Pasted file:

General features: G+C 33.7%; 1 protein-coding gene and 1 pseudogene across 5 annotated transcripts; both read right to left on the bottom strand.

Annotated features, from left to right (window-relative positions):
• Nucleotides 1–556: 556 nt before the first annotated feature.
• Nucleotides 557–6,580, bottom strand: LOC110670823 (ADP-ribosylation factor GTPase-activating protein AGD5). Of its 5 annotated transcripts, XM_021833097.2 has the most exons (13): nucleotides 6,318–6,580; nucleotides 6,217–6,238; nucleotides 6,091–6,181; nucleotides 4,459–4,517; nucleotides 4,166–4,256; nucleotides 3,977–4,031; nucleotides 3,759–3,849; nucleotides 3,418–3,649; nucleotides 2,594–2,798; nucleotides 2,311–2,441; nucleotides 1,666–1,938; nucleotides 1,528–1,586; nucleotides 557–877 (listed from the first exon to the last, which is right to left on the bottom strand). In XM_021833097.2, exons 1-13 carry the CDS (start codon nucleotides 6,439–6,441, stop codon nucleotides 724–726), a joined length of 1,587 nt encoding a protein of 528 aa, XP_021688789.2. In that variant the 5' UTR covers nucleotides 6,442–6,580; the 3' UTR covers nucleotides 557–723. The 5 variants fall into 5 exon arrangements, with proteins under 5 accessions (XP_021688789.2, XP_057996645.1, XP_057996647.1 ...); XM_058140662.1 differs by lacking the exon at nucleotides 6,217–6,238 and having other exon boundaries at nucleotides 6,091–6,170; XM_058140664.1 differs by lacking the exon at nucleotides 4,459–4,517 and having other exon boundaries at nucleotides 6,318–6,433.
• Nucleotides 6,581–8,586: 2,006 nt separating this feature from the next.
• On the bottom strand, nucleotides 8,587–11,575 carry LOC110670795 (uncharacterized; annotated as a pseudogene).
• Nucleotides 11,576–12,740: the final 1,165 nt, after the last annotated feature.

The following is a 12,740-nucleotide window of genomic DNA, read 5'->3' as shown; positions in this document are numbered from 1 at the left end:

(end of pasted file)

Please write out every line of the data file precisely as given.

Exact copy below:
General features: G+C 33.7%; 1 protein-coding gene and 1 pseudogene across 5 annotated transcripts; both read right to left on the bottom strand.

Annotated features, from left to right (window-relative positions):
• Nucleotides 1–556: 556 nt before the first annotated feature.
• Nucleotides 557–6,580, bottom strand: LOC110670823 (ADP-ribosylation factor GTPase-activating protein AGD5). Of its 5 annotated transcripts, XM_021833097.2 has the most exons (13): nucleotides 6,318–6,580; nucleotides 6,217–6,238; nucleotides 6,091–6,181; nucleotides 4,459–4,517; nucleotides 4,166–4,256; nucleotides 3,977–4,031; nucleotides 3,759–3,849; nucleotides 3,418–3,649; nucleotides 2,594–2,798; nucleotides 2,311–2,441; nucleotides 1,666–1,938; nucleotides 1,528–1,586; nucleotides 557–877 (listed from the first exon to the last, which is right to left on the bottom strand). In XM_021833097.2, exons 1-13 carry the CDS (start codon nucleotides 6,439–6,441, stop codon nucleotides 724–726), a joined length of 1,587 nt encoding a protein of 528 aa, XP_021688789.2. In that variant the 5' UTR covers nucleotides 6,442–6,580; the 3' UTR covers nucleotides 557–723. The 5 variants fall into 5 exon arrangements, with proteins under 5 accessions (XP_021688789.2, XP_057996645.1, XP_057996647.1 ...); XM_058140662.1 differs by lacking the exon at nucleotides 6,217–6,238 and having other exon boundaries at nucleotides 6,091–6,170; XM_058140664.1 differs by lacking the exon at nucleotides 4,459–4,517 and having other exon boundaries at nucleotides 6,318–6,433.
• Nucleotides 6,581–8,586: 2,006 nt separating this feature from the next.
• On the bottom strand, nucleotides 8,587–11,575 carry LOC110670795 (uncharacterized; annotated as a pseudogene).
• Nucleotides 11,576–12,740: the final 1,165 nt, after the last annotated feature.

The following is a 12,740-nucleotide window of genomic DNA, read 5'->3' as shown; positions in this document are numbered from 1 at the left end: